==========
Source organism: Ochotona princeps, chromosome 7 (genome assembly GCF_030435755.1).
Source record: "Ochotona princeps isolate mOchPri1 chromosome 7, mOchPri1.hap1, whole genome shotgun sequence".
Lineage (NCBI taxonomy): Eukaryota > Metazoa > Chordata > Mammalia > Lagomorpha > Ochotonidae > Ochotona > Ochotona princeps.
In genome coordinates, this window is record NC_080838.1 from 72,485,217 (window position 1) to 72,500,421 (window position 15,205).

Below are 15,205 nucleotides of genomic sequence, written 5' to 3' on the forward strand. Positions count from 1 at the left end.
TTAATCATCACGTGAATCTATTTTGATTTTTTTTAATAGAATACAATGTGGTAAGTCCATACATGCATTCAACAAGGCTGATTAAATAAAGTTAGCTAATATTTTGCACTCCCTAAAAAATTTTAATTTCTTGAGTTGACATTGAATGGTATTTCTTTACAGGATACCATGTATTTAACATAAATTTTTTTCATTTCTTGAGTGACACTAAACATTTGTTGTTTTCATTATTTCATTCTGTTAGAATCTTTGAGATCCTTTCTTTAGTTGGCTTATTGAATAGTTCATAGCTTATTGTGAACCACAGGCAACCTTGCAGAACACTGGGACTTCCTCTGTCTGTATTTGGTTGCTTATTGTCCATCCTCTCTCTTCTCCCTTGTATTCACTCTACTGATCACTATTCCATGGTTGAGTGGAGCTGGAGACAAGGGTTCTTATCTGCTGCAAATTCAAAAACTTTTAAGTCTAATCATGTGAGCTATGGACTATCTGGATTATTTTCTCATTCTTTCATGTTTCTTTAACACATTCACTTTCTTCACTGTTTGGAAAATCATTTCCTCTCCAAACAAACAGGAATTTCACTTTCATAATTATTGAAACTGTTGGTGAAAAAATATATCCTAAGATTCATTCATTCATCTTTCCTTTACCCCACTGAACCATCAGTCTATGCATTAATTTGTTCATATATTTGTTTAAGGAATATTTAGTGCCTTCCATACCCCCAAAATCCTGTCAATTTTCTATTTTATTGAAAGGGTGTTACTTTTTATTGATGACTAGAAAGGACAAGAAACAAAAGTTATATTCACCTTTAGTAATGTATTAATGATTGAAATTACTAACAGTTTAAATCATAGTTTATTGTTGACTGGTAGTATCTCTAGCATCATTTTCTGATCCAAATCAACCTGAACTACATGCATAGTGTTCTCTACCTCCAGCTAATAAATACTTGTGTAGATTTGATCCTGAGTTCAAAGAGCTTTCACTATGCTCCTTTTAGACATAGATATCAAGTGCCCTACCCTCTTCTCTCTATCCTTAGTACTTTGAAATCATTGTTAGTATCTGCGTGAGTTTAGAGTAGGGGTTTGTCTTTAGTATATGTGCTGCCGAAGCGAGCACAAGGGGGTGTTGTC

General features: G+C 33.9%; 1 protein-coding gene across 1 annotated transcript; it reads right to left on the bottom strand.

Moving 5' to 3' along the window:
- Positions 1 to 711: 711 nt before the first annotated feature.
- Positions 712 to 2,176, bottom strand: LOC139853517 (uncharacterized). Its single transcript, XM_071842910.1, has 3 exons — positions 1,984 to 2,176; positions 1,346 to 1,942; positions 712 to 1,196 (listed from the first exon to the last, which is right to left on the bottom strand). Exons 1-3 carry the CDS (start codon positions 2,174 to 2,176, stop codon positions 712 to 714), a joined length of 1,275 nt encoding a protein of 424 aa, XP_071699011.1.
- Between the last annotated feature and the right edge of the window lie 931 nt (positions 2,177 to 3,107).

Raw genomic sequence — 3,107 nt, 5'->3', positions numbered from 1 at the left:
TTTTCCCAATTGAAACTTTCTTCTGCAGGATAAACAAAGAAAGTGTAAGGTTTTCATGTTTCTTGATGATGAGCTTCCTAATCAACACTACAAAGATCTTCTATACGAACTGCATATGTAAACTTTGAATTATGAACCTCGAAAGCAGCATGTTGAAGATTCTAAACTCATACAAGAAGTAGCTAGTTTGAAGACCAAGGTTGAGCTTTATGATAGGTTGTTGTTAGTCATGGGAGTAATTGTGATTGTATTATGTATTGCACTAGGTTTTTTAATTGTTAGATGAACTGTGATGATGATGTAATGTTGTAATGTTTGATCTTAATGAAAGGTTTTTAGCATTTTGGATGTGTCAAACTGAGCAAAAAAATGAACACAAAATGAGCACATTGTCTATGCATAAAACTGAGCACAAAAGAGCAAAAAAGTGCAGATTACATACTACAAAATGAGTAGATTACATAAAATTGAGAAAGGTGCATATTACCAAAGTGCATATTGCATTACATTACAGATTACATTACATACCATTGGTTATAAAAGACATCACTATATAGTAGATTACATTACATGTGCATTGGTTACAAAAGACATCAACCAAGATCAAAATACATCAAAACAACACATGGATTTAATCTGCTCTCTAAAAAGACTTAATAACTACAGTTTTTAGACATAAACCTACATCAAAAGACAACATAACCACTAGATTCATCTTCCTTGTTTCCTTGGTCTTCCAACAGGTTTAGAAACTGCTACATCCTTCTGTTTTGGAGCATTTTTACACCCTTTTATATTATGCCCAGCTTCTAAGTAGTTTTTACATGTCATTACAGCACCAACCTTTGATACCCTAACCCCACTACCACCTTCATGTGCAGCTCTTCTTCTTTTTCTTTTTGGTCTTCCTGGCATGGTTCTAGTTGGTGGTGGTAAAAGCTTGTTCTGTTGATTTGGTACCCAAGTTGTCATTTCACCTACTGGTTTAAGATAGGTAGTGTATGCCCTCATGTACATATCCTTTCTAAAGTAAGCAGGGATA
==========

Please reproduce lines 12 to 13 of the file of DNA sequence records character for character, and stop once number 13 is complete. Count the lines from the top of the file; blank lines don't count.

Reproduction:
Raw genomic sequence — 3,107 nt, 5'->3', positions numbered from 1 at the left:
TTTTCCCAATTGAAACTTTCTTCTGCAGGATAAACAAAGAAAGTGTAAGGTTTTCATGTTTCTTGATGATGAGCTTCCTAATCAACACTACAAAGATCTTCTATACGAACTGCATATGTAAACTTTGAATTATGAACCTCGAAAGCAGCATGTTGAAGATTCTAAACTCATACAAGAAGTAGCTAGTTTGAAGACCAAGGTTGAGCTTTATGATAGGTTGTTGTTAGTCATGGGAGTAATTGTGATTGTATTATGTATTGCACTAGGTTTTTTAATTGTTAGATGAACTGTGATGATGATGTAATGTTGTAATGTTTGATCTTAATGAAAGGTTTTTAGCATTTTGGATGTGTCAAACTGAGCAAAAAAATGAACACAAAATGAGCACATTGTCTATGCATAAAACTGAGCACAAAAGAGCAAAAAAGTGCAGATTACATACTACAAAATGAGTAGATTACATAAAATTGAGAAAGGTGCATATTACCAAAGTGCATATTGCATTACATTACAGATTACATTACATACCATTGGTTATAAAAGACATCACTATATAGTAGATTACATTACATGTGCATTGGTTACAAAAGACATCAACCAAGATCAAAATACATCAAAACAACACATGGATTTAATCTGCTCTCTAAAAAGACTTAATAACTACAGTTTTTAGACATAAACCTACATCAAAAGACAACATAACCACTAGATTCATCTTCCTTGTTTCCTTGGTCTTCCAACAGGTTTAGAAACTGCTACATCCTTCTGTTTTGGAGCATTTTTACACCCTTTTATATTATGCCCAGCTTCTAAGTAGTTTTTACATGTCATTACAGCACCAACCTTTGATACCCTAACCCCACTACCACCTTCATGTGCAGCTCTTCTTCTTTTTCTTTTTGGTCTTCCTGGCATGGTTCTAGTTGGTGGTGGTAAAAGCTTGTTCTGTTGATTTGGTACCCAAGTTGTCATTTCACCTACTGGTTTAAGATAGGTAGTGTATGCCCTCATGTACATATCCTTTCTAAAGTAAGCAGGGATA